Artemether (ART), the methylated derivative of artemisinin, is an efficacious antimalarial drug that also displays antischistosomal properties. This study was designed to evaluate the immunomodulatory action of a single intramuscular dose (50 mg/kg body weight) of ART in comparison with PZQ treatment (42 days PI). ART administration was 7, 14, 21 and 45 days PI. ART effect was studied parasitologically, histopathologically and immunologically. It was found that maximum effect was reached when ART treatment interfered with 14 or 21 days old schistosomula. ART treatment 14 or 21 days PI was associated with shift from Th2 to Th1 predominancy (decrease in IL-4 and upgrading of serum IFN-γ levels). In conclusion, ART is a promising drug in control of schistosomiasis mansoni due to its reductive effect on worm burden and its role in improvement of hepatic granulomatous lesions.
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http://dx.doi.org/10.1016/j.jare.2014.07.003DOI Listing
http://www.ncbi.nlm.nih.gov/pmc/articles/PMC4642152PMC
November 2015

Cytokine signature and antibody-mediated response against fresh and attenuated Anisakis simplex (L3) administration into Wistar rats: implication for anti-allergic reaction.

Parasitol Res 2015 Aug 17;114(8):2975-84. Epub 2015 May 17.

Zoology Department, Faculty of Science, Cairo University, Cairo, Egypt,

The third larval stage (L3) of Anisakis simplex (Anisakidae) is one of the zoonotic parasitic nematodes in the musculature and visceral organs of marine fishes belonging to family Moronidae. The consumption of these high-commercial-value fish is widespread in many countries around the Mediterranean Sea including Egypt. The presence of these larvae in fish muscles poses a potential consumer hazard due to the parasite's ability to cause anisakidosis. Forty-two out of 60 (70%) of the European seabass Dicentrarchus labrax were found to be naturally infected by L3 of A. simplex in the form of encapsulated juveniles in the fish musculature. Morphological examination of recovered parasites by light and scanning electron microscopy showed that, in general, all specimens examined closely resembled A. simplex (L3). To evaluate the allergenicity of this nematode, white blood cell count; levels of T helper 1 (Th1) [interferon (IFN)-γ and tumor necrosis factor (TNF)-α)], Th2 [IL-4, IL-5, and IL-6], and Th17 [IL-17] related cytokines; total IgE and IgG antibodies; and nitric oxide (NO) were measured in the plasma of Wistar rats sensitized by oral inoculation with fresh, frozen, and heat-treated A. simplex L3 or rats intraperitoneally injected with L3 crude extract. Rats sensitized with fresh and frozen L3 larvae produced significantly higher levels of IFN-γ, IL-5, IL-17, and total IgE as compared to control rats. Heat-treated larvae administration resulted in a significant rise of IFN-γ, TNF-α, IL-5, and total IgE in comparison to control rats. Intraperitoneal sensitizations enhanced release of IFN-γ, TNF-α, and total IgE. Oral sensitization led to a significant production of NO. Thereby, frozen or cooked larval L3 cannot inhibit the release of Th-related cytokines and IgE, which might impact on the overall anti-parasitic immunity.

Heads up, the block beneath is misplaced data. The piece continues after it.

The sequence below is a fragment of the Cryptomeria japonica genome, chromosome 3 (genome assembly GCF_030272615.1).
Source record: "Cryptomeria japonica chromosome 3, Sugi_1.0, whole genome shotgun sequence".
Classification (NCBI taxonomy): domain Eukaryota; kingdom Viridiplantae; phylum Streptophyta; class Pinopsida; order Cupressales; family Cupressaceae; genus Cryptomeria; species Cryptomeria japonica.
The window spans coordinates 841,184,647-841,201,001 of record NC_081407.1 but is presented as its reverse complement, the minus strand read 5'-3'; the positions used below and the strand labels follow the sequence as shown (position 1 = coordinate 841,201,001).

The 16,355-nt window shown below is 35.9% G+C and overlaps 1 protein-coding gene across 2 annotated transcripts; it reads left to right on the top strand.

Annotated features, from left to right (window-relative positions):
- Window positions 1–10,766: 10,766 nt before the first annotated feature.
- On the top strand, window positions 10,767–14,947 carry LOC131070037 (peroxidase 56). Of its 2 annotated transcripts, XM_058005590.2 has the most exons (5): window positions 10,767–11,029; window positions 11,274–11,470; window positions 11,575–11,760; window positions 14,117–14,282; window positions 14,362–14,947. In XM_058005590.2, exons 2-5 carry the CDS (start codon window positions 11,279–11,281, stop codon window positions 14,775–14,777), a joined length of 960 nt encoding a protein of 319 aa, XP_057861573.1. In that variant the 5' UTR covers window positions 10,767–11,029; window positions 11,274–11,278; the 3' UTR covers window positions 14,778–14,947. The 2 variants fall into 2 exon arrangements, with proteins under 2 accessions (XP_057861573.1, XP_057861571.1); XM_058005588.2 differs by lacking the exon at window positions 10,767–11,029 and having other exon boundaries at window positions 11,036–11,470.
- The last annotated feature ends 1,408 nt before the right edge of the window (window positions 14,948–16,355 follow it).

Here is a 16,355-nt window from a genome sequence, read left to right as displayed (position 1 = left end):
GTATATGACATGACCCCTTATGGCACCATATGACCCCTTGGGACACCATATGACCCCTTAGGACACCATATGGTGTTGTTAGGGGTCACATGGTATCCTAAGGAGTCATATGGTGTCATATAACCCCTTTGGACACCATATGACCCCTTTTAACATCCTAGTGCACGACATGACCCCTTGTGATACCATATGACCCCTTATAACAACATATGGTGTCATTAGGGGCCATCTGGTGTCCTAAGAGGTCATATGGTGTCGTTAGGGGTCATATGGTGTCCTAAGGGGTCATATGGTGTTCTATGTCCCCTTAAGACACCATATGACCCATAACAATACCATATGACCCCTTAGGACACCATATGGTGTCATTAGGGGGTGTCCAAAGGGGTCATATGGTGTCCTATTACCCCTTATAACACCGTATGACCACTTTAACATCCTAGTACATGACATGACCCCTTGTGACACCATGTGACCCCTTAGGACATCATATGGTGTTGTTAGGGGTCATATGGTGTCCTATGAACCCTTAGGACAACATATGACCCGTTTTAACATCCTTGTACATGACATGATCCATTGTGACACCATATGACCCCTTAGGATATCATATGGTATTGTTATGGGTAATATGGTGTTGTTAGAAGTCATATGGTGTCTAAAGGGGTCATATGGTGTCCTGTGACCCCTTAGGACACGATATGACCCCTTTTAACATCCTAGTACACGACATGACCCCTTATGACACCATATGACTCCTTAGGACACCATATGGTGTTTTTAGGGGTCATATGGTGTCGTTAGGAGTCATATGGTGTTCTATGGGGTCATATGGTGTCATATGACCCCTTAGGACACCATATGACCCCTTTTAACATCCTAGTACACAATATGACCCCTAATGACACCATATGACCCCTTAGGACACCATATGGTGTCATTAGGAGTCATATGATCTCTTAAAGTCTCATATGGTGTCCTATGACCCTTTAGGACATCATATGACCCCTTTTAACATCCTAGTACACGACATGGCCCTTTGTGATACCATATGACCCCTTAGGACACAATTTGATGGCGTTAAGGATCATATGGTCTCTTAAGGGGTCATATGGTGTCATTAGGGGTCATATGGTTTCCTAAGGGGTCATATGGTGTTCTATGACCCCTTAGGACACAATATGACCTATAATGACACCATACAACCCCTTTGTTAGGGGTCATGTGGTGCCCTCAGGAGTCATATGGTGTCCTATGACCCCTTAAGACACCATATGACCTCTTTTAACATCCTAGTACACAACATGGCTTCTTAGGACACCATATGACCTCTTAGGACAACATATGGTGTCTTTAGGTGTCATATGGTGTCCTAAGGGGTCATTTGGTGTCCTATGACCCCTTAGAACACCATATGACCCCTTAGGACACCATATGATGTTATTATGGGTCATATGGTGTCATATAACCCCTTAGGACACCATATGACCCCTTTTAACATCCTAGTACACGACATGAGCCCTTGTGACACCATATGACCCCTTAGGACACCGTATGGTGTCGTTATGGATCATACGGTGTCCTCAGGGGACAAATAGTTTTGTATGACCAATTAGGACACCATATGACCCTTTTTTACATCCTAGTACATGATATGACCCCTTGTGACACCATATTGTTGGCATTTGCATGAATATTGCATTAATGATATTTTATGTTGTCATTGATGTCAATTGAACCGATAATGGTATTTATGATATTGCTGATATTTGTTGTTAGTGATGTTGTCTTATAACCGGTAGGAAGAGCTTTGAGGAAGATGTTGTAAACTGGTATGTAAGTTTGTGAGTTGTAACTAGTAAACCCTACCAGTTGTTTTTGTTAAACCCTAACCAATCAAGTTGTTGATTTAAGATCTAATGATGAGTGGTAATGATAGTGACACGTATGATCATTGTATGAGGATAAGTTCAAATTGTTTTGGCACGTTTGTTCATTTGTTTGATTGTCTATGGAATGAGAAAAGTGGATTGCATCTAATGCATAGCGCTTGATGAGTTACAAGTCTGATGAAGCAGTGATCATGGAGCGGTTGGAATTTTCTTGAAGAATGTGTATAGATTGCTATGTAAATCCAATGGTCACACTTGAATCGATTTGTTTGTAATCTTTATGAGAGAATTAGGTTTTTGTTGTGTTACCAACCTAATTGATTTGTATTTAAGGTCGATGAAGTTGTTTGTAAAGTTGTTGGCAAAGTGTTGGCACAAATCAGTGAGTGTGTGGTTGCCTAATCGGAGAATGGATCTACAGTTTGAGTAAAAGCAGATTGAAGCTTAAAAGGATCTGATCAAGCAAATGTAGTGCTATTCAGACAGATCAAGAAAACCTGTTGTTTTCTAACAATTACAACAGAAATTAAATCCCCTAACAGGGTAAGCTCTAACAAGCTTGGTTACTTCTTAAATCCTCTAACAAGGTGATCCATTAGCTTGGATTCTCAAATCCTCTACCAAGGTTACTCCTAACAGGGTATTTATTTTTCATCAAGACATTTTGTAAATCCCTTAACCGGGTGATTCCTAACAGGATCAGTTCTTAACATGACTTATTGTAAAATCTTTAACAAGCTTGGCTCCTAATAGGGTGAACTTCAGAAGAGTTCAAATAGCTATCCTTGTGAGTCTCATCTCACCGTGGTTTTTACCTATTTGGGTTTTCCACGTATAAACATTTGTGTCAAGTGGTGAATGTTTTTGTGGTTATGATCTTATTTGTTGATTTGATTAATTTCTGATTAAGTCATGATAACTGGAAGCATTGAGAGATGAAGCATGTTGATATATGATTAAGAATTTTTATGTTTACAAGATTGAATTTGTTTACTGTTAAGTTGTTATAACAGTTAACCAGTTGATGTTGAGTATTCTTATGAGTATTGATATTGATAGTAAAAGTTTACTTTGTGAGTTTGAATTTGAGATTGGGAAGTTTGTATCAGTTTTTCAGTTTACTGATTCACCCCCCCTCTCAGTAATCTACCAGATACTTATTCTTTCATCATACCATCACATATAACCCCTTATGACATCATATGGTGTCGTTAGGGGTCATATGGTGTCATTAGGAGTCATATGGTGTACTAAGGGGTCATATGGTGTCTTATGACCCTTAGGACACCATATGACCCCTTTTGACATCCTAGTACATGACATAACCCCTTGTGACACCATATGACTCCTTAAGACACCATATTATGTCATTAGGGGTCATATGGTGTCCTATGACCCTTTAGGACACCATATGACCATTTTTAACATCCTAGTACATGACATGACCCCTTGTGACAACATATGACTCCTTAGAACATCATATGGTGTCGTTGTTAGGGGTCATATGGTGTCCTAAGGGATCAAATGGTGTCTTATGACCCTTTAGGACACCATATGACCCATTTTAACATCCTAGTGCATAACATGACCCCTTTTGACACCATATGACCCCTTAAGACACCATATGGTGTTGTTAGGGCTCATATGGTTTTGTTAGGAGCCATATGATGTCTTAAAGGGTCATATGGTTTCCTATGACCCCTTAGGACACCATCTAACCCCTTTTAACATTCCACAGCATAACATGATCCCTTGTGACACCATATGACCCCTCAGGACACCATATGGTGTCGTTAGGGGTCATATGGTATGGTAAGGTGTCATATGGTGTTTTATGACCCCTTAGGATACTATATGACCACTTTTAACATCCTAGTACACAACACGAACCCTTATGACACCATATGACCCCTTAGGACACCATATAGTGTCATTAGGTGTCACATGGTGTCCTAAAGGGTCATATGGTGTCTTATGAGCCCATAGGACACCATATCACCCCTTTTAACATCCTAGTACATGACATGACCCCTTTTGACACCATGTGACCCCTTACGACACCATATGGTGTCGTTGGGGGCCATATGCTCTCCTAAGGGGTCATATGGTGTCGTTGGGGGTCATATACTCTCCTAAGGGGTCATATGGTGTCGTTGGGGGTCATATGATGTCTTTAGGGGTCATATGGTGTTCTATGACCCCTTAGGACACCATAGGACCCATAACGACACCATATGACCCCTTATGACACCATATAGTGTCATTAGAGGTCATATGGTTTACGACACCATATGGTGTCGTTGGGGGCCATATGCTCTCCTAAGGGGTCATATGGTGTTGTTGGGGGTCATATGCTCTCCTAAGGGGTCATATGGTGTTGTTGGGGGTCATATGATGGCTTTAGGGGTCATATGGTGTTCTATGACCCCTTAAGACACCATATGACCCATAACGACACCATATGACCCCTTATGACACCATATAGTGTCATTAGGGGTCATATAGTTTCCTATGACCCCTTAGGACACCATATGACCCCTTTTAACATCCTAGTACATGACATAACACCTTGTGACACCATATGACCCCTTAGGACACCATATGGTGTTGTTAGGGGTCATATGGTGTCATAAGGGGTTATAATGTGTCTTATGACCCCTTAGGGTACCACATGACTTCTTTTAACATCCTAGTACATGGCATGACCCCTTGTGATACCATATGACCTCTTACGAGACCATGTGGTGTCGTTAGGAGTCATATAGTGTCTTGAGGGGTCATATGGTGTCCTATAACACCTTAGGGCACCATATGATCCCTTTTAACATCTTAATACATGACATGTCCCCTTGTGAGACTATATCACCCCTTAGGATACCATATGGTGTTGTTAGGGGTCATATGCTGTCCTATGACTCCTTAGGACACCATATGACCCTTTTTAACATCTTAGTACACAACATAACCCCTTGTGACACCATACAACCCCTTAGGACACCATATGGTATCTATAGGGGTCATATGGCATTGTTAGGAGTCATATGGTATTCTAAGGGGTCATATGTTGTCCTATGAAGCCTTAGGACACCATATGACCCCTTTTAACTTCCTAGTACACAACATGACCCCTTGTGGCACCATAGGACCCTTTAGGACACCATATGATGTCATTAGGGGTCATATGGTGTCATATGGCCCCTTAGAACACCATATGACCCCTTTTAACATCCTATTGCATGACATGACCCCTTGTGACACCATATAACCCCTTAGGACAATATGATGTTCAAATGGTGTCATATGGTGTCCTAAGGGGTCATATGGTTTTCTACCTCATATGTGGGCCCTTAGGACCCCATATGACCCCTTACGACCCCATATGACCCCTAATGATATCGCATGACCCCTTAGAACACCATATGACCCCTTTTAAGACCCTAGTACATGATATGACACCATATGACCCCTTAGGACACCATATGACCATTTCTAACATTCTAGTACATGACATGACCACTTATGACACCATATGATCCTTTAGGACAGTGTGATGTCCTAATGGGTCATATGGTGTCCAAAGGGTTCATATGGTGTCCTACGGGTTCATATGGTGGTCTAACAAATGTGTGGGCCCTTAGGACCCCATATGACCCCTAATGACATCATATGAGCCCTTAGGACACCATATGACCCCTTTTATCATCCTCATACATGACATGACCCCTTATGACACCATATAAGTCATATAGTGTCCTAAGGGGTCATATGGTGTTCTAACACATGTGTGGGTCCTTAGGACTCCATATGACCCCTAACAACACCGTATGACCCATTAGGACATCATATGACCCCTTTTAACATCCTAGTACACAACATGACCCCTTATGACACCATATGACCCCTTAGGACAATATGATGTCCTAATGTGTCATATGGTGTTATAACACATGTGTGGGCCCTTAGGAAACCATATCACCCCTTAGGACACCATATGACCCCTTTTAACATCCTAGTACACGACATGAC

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http://dx.doi.org/10.1007/s00436-015-4500-5DOI Listing
August 2015

New host records of three juvenile nematodes in Egypt: Anisakis sp. (Type II), Hysterothylacium patagonense (Anisakidae), and Echinocephalus overstreeti (Gnathostomatidae) from the greater lizard fish Saurida undosquamis of the Red Sea.

Parasitol Res 2015 Mar 9;114(3):1119-28. Epub 2015 Jan 9.

Zoology Department, Faculty of Science, Cairo University, Cairo, Egypt,

Three juvenile nematode parasites were collected naturally from 90 (75 %) out of 120 specimens of the marine greater lizard fish Saurida undosquamis captured from water coasts at Hurghada City along the Red Sea in Egypt during the period from September 2013 to April 2014. Worms were identified on the basis of light and scanning electron microscopy. Two of the recovered worms were isolated from the peritoneal cavity of the infected fish around the wall of the stomach as encapsulated larvae. The anisakid juvenile Anisakis sp. (Type II) was characterized by an anteroventrally triangular mouth, with a boring tooth; its postanal tail was rounded, without a terminal mucron or spine. The gnathostomatid Echinocephalus overstreeti was characterized by the presence of a cephalic bulb armed with six transverse rows of spines which were slightly more compact near the anterior end of bulb with maximal separation near the midbulb; the cephalic bulb terminated at a pseudolabia which situated dorsoventrally and reached its greatest width at the posterior one third of the body, The postanal tail terminated at a pointed mucron. The third juvenile species, Hysterothylacium patagonense (Anisakidae), was isolated from the intestine of the infected fish; they are characterized by a small-sized body with a conical tail provided by a nodulose apex, and the anterior end was equipped with three lips. A dorsal lip slightly smaller than the two subventrals left a deep postlabial groove and prominent lateral flanges in between, and the proximal part of each lip was smooth. The three described species were compared morphologically and morphometrically with some of the previously recorded species of the same genus. From this comparison, the similarity and variations between these species were described and concluded that the present study should be considered as a new host record in Egypt.